Monday, February 28, 2011

German genealogy resource - the "sippenbuch"

Today, I discovered a German genealogy resource I had never heard of before but which seems to be not only a somewhat common German practice but an extremely valuable resource to boot.

Wait, first I have to thank Tom for solving the Martin Neher comment mystery.

Nancy Drew and the Case of the Martin Nehr Comment

While I still don't know who the person is who posted the comment with the information about Martin Neher's origins and parentage in Heppenheim, Germany, Tom sent me an e-mail saying that it is probably reliable information, as it came from a "sippenbuch."

According to the Special Collections Department newsletter from the St. Louis County Public Library:

"Numerous rich sources for German genealogy are published in German-speaking countries. Chief among them are Ortssippenbücher (OSBs), also known as Ortsfamilienbücher, Familienbücher, Dorfsippenbücher and Sippenbücher. Literally translated, these terms mean “local clan books” (Sippe means “clan”) or
“family books.” OSBs are the published results of indexing and abstracting projects usually done by genealogical and historical societies.

An OSB focuses on a local village or grouping of villages within an ecclesiastical parish or administrative district. Genealogical information is abstracted from local church and civil records and commonly presented as one might find on a family group sheet. Compilers usually assign a unique numerical code to each individual for cross–referencing purposes (OSBs for neighboring communities can also reference each other). Genealogical information usually follows a standard format using common symbols and abbreviations, making it possible to decipher entries without an extensive knowledge of German.
Besides genealogical information, many OSBs also offer histories about the locality, its churches and schools, and they often include lists of clergy, teachers, community leaders, and soldiers who died during military service. Some OSBs include lists of emigrants from the village with their destinations."

Because these are basically compilations of actual vital records, despite the possibility of human error during the transcription and compilation, these seem like they are probably fairly reliable. Okay, so the Heppenheim Historical Society put together several volumes of what is called the Sippenbuch Heppenheim, which is where the info from the Martin Neher comment came from and from the looks of it, there is much more information on the Neher family in there.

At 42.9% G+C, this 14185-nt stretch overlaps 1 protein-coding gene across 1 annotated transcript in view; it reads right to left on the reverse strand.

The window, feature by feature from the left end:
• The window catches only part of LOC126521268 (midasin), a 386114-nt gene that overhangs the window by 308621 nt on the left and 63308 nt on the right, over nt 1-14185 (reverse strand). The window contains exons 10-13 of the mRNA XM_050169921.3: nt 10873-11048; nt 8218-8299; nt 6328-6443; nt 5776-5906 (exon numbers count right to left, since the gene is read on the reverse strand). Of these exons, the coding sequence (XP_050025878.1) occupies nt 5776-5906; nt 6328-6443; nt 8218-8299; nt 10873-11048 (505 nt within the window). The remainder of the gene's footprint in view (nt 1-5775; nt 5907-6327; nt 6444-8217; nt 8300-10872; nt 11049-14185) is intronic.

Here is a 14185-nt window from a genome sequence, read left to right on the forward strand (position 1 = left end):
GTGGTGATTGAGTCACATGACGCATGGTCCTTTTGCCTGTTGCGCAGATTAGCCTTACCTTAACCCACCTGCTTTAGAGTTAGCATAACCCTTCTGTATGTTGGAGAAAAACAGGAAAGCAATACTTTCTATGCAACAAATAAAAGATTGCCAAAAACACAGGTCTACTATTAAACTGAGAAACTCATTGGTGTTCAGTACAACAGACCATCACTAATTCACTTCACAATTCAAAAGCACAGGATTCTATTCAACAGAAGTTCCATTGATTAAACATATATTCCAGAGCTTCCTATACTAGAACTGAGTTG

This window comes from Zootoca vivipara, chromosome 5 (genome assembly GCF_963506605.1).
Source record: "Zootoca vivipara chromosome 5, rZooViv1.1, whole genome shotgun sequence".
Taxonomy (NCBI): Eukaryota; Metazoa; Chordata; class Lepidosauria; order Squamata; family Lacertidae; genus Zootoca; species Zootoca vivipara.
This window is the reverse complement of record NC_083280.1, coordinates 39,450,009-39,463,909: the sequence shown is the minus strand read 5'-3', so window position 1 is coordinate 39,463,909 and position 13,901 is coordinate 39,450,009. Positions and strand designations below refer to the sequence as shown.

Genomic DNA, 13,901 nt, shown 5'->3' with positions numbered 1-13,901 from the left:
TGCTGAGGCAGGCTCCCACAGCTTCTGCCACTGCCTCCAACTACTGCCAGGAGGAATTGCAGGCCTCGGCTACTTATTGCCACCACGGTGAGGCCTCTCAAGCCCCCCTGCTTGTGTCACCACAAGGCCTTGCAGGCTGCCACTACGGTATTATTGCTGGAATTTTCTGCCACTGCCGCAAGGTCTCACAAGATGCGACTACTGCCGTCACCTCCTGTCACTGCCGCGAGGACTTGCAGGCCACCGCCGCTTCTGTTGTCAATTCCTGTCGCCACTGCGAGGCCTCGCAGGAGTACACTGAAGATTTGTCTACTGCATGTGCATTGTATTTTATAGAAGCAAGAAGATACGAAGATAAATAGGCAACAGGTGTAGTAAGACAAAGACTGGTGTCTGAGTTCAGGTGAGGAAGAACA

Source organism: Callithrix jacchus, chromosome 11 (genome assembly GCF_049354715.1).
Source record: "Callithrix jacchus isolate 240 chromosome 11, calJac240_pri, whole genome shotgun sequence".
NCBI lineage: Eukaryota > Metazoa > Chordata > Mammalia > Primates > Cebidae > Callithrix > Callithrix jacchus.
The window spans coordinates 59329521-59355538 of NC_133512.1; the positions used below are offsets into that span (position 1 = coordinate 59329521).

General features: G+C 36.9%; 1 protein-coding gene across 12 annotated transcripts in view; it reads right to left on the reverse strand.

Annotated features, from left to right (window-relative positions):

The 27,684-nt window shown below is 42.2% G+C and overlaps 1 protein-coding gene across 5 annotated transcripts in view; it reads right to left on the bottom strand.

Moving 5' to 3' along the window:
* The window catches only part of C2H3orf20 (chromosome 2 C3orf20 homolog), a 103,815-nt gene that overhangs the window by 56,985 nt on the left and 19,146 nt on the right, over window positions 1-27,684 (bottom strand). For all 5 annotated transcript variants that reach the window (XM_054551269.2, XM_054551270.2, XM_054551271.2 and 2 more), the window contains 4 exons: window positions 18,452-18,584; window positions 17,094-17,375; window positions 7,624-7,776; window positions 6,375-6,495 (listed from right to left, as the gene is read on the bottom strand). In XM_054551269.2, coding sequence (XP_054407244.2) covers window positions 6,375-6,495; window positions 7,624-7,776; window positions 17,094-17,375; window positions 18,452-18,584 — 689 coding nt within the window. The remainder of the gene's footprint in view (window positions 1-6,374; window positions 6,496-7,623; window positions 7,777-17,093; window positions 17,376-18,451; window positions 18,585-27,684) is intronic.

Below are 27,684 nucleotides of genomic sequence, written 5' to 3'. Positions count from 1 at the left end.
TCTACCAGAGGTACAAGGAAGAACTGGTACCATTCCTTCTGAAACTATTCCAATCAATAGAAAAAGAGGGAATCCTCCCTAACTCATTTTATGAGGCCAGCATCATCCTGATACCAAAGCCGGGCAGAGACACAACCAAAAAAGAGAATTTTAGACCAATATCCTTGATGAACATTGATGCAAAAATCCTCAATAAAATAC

So my next goal now is to somehow get my hands on these books - it looks like I might be able to order a microfilm copy from a Family History Center, so I may have to try that, as apparently it's not so simple as to order one of these books from Amazon. But for any of you out there with German ancestry who has never heard of this resource before, it might be worth it, if you know the town or area where your ancestors came from, to see if there is a sippenbuch that might be helpful to you and your research.

Saturday, February 26, 2011

Some quick thoughts on the fourth episode of WDYTYA

  • Oh, tears and tears and tears at this one. I'm not a mother but my heart just went out to Kim Cattrall's mom and her two aunties, as she called them (so cute), as they told about how their family was devastated by their father's leaving, as they finally got the courage to find out what happened to him, how their hearts must have just broken at finally seeing a picture of him and seeing his happy little second family, and how they were finally able to get some closure.
  • So often this show depicts stories of discovering brave or pioneering or groundbreaking ancestors being discovered, but the truth is that all families have those people who are just unlikeable, for whatever reason.
  • Kim, like Lisa Kudrow last season, was interested in only one particular person, and a very recent person at that - our search for family isn't always in the distant past. Our parents and grandparents, just as our children and grandchildren, are also parts of our family history.